B.C. adds hundreds of new paramedics to rural and remote communities

B.C. adds hundreds of new paramedics to rural and remote communities
Ambulances parked outside the BC Ambulance Service Victoria Central Reporting Station on Douglas Street on Nov. 9, 2023.

The B.C. government has added 271 new full-time positions for paramedics in rural and remote communities across the province, in an effort to address responsiveness.

The positions will be distributed across 60 rural and remote communities, with three different staffing models, moving away from the on-call model that would see paramedics working 72 hour shifts.

“We are excited to be bringing these staffing model improvements to our paramedics and the rural and remote communities we serve,” said Leanne Heppell, BCEHS’ Chief Ambulance Officer.

“We recognize that one staffing model doesn’t work for all parts of the province, and these three models will help us improve our services to better meet the needs of the community and patients and enable more of our paramedics to live and work in their home communities.”

The three models are called alpha, mix shift and kilo.

In the alpha model, which is what 21 communities will be transitioned to, there will be 24/7 emergency response service with at least eight paramedics in the stations, with staff on duty 24 hours a day.

There will be 25 communities moving to the mix shift model, which will have eight part-time staff for 16 hours a day and eight on call.

The final model is the kilo model, with 14 communities moving to this, which will have a full-time unit chief and staff on call.

In addition to these new models, the on-call pay is increasing from its current rate of $2 per hour to $12 per hour, as negotiated in the new collective agreement in February 2023.

“Today’s announcement by BCEHS is an important step toward providing more equitable access to care for people living in rural and remote communities, and better compensation and work environments for paramedics,” Adrian Dix, B.C.’s health minister said. “I commend the collaboration by BCEHS and CUPE 873 to make things better for paramedics who provide valuable, essential healthcare service to people in B.C.”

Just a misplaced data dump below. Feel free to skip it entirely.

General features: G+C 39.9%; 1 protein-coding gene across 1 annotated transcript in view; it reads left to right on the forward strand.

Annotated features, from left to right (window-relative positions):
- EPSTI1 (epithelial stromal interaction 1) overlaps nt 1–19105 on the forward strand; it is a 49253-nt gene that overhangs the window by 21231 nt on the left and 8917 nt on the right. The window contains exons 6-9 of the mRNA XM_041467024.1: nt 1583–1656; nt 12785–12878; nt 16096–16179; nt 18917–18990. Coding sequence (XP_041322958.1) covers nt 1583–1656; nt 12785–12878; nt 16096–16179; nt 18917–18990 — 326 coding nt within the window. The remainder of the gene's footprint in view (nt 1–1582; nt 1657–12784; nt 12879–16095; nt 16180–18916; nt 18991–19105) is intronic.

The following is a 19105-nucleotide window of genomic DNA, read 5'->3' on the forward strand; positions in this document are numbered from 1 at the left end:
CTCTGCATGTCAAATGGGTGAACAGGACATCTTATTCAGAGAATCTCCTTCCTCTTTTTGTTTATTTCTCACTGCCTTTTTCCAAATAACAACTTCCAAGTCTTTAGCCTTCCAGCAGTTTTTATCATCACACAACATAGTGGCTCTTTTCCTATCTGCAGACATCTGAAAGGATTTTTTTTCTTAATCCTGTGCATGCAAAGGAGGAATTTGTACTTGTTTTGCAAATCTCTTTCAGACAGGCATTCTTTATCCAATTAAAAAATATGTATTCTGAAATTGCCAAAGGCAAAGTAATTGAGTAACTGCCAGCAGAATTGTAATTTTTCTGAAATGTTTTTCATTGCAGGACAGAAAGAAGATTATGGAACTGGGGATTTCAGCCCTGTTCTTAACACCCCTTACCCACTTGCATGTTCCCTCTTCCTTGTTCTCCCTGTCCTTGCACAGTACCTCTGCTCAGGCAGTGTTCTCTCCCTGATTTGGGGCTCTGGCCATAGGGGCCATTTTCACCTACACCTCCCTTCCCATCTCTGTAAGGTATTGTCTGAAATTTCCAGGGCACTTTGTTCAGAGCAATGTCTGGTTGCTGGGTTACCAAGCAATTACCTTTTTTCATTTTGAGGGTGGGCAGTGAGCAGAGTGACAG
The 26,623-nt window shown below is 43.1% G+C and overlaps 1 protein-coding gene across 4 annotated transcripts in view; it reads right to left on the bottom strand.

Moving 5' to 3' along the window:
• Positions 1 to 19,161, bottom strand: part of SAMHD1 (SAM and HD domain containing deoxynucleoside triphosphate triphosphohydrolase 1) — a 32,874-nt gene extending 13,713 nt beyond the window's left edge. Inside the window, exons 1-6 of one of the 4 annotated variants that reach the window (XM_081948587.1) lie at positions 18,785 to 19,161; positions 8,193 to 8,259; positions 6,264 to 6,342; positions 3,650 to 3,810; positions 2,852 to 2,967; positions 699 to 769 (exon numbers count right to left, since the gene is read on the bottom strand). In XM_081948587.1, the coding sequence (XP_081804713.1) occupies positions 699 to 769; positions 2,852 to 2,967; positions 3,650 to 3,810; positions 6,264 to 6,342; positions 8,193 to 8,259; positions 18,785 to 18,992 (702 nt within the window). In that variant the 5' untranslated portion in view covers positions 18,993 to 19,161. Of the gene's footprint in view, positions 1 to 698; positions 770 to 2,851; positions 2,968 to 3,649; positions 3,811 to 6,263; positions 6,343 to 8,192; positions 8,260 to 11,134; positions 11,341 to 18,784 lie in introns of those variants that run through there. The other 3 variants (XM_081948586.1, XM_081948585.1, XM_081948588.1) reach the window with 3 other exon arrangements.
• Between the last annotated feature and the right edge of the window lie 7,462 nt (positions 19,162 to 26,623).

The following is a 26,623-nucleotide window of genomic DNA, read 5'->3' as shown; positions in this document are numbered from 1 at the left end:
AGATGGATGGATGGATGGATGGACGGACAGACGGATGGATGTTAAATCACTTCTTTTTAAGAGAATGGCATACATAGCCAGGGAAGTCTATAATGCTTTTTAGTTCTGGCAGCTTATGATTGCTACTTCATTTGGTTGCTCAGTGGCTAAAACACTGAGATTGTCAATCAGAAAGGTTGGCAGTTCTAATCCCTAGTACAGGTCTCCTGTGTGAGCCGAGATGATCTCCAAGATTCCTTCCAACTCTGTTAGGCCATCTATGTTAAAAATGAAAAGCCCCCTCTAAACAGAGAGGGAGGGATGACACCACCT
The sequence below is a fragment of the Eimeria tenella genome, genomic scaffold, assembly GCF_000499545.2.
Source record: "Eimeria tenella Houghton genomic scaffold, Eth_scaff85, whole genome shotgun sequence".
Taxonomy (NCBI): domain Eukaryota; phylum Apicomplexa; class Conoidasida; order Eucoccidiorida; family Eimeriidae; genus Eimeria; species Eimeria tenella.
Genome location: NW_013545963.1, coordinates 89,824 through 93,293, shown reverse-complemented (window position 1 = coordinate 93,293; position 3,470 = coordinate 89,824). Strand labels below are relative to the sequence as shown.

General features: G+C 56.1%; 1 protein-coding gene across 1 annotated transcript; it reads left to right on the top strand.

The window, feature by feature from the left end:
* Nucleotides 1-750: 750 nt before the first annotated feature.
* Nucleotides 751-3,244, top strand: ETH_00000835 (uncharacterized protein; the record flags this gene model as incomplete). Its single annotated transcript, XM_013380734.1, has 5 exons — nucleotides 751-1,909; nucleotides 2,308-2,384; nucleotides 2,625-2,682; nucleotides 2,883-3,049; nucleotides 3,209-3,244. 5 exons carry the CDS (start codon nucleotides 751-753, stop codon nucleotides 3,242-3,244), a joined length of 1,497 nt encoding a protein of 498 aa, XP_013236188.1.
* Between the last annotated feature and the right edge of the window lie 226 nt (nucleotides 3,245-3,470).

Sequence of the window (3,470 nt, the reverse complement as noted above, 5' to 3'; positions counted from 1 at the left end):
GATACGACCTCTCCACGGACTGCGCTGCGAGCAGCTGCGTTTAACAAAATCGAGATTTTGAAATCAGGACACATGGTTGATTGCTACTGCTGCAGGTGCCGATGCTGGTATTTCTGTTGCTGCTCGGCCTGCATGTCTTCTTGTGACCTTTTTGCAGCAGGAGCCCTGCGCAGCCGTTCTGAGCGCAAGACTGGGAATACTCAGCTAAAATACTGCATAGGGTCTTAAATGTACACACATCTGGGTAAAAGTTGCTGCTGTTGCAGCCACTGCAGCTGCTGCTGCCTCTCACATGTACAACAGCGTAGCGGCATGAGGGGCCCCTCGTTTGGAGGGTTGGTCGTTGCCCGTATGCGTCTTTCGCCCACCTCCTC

The model each community would be moving to was decided in consultation with staff, communities, First Nations leaders, health authorities and the Ambulance Paramedics and Ambulance Dispatchers of BC.

“Paramedics play a major role in small-town healthcare. With this announcement, thanks to our continuing collaborative approach to improving deployment and staffing, we will see a renewed commitment to providing many new full-time resources to dozens of communities across B.C.,”  Jason Jackson, president of Ambulance Paramedics of BC said.

“This is a fundamental change in how we provide paramedic services in these communities and will address how we respond to 911 calls, how we recruit and retain paramedics to work in smaller communities, and most importantly, how we can provide better care to our patients.”

Which communities will be moving to each model:


  • Gabriola Island
  • Gold River
  • Quadra Island
  • Boston Bar
  • Bowen Island
  • Bella Coola
  • Maderia Park
  • Clinton
  • Logan Lake
  • Lumby
  • Alexis Creek
  • Midway
  • Fruitvale
  • Salmo
  • McBride
  • Mackenzie
  • Village of Daajing Giids
  • Masset
  • Dease Lake
  • Fraser Lake
  • Tumber Ridge

Mix shift

  • Alert Bay
  • Mayne Island
  • Pender Island
  • Port Renfrew
  • Galiano Island
  • Sayward
  • Tahsis
  • Ucluelet
  • Cortes Island
  • Denman Island
  • Port Alice
  • Bella Bella
  • Texada
  • Anahim Lake
  • Lytton
  • Elkford
  • Greenwood
  • Kaslo
  • New Denver
  • Riondel
  • Rossland
  • Winlaw
  • Granisle
  • Southside
  • Hudson’s Hope


  • Sointula
  • Zeballos
  • Seton Portage
  • Gold Bridge
  • Blue River
  • Edgewood
  • Field
  • Bear Lake
  • Wells
  • Stewart
  • Port Clements
  • Kitwanga
  • Sandspit
  • Atlin


Laura BroughamLaura Brougham

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